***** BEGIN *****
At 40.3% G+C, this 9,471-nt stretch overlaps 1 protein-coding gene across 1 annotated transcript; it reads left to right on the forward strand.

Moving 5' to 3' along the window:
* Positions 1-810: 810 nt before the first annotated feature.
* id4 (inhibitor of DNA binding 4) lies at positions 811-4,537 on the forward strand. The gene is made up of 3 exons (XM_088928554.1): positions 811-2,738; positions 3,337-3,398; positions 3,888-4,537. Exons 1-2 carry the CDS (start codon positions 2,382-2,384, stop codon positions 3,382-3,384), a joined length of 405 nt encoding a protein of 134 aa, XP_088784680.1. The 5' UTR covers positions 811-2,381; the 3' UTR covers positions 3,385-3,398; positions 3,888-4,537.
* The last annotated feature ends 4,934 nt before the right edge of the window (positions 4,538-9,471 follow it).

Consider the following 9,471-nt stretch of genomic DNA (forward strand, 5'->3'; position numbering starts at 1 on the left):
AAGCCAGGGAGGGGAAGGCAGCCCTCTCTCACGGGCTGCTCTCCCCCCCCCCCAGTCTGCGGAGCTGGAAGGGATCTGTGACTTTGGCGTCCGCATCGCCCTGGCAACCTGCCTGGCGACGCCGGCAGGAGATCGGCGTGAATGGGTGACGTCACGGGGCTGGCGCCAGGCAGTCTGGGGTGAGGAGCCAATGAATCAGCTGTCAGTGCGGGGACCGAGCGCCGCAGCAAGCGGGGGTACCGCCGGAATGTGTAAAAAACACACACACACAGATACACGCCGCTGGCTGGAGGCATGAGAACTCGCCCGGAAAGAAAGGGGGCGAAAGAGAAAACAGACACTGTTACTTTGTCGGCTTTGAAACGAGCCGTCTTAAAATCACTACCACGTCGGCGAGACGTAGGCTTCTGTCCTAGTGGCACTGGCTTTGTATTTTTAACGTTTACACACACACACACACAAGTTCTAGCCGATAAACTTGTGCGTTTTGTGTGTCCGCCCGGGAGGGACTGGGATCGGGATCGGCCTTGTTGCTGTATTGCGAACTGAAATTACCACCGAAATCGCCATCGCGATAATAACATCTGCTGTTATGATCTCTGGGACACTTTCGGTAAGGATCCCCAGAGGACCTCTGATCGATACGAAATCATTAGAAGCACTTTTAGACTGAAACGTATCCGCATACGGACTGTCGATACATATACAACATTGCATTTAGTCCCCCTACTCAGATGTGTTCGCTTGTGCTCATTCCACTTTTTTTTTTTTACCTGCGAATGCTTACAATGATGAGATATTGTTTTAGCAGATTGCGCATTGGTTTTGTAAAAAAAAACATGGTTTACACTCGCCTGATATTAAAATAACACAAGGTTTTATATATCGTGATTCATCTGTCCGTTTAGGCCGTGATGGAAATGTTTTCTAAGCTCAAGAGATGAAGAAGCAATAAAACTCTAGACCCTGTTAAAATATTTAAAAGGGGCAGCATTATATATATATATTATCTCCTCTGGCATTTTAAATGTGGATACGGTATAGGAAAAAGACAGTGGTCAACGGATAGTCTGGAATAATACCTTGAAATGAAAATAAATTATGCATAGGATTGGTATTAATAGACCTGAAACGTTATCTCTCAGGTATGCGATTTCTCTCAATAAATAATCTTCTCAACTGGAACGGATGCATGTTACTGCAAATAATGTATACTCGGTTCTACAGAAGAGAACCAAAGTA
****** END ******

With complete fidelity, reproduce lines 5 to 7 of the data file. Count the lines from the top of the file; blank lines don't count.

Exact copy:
* The last annotated feature ends 4,934 nt before the right edge of the window (positions 4,538-9,471 follow it).

Consider the following 9,471-nt stretch of genomic DNA (forward strand, 5'->3'; position numbering starts at 1 on the left):
AAGCCAGGGAGGGGAAGGCAGCCCTCTCTCACGGGCTGCTCTCCCCCCCCCCCAGTCTGCGGAGCTGGAAGGGATCTGTGACTTTGGCGTCCGCATCGCCCTGGCAACCTGCCTGGCGACGCCGGCAGGAGATCGGCGTGAATGGGTGACGTCACGGGGCTGGCGCCAGGCAGTCTGGGGTGAGGAGCCAATGAATCAGCTGTCAGTGCGGGGACCGAGCGCCGCAGCAAGCGGGGGTACCGCCGGAATGTGTAAAAAACACACACACACAGATACACGCCGCTGGCTGGAGGCATGAGAACTCGCCCGGAAAGAAAGGGGGCGAAAGAGAAAACAGACACTGTTACTTTGTCGGCTTTGAAACGAGCCGTCTTAAAATCACTACCACGTCGGCGAGACGTAGGCTTCTGTCCTAGTGGCACTGGCTTTGTATTTTTAACGTTTACACACACACACACACAAGTTCTAGCCGATAAACTTGTGCGTTTTGTGTGTCCGCCCGGGAGGGACTGGGATCGGGATCGGCCTTGTTGCTGTATTGCGAACTGAAATTACCACCGAAATCGCCATCGCGATAATAACATCTGCTGTTATGATCTCTGGGACACTTTCGGTAAGGATCCCCAGAGGACCTCTGATCGATACGAAATCATTAGAAGCACTTTTAGACTGAAACGTATCCGCATACGGACTGTCGATACATATACAACATTGCATTTAGTCCCCCTACTCAGATGTGTTCGCTTGTGCTCATTCCACTTTTTTTTTTTTACCTGCGAATGCTTACAATGATGAGATATTGTTTTAGCAGATTGCGCATTGGTTTTGTAAAAAAAAACATGGTTTACACTCGCCTGATATTAAAATAACACAAGGTTTTATATATCGTGATTCATCTGTCCGTTTAGGCCGTGATGGAAATGTTTTCTAAGCTCAAGAGATGAAGAAGCAATAAAACTCTAGACCCTGTTAAAATATTTAAAAGGGGCAGCATTATATATATATATTATCTCCTCTGGCATTTTAAATGTGGATACGGTATAGGAAAAAGACAGTGGTCAACGGATAGTCTGGAATAATACCTTGAAATGAAAATAAATTATGCATAGGATTGGTATTAATAGACCTGAAACGTTATCTCTCAGGTATGCGATTTCTCTCAATAAATAATCTTCTCAACTGGAACGGATGCATGTTACTGCAAATAATGTATACTCGGTTCTACAGAAGAGAACCAAAGTA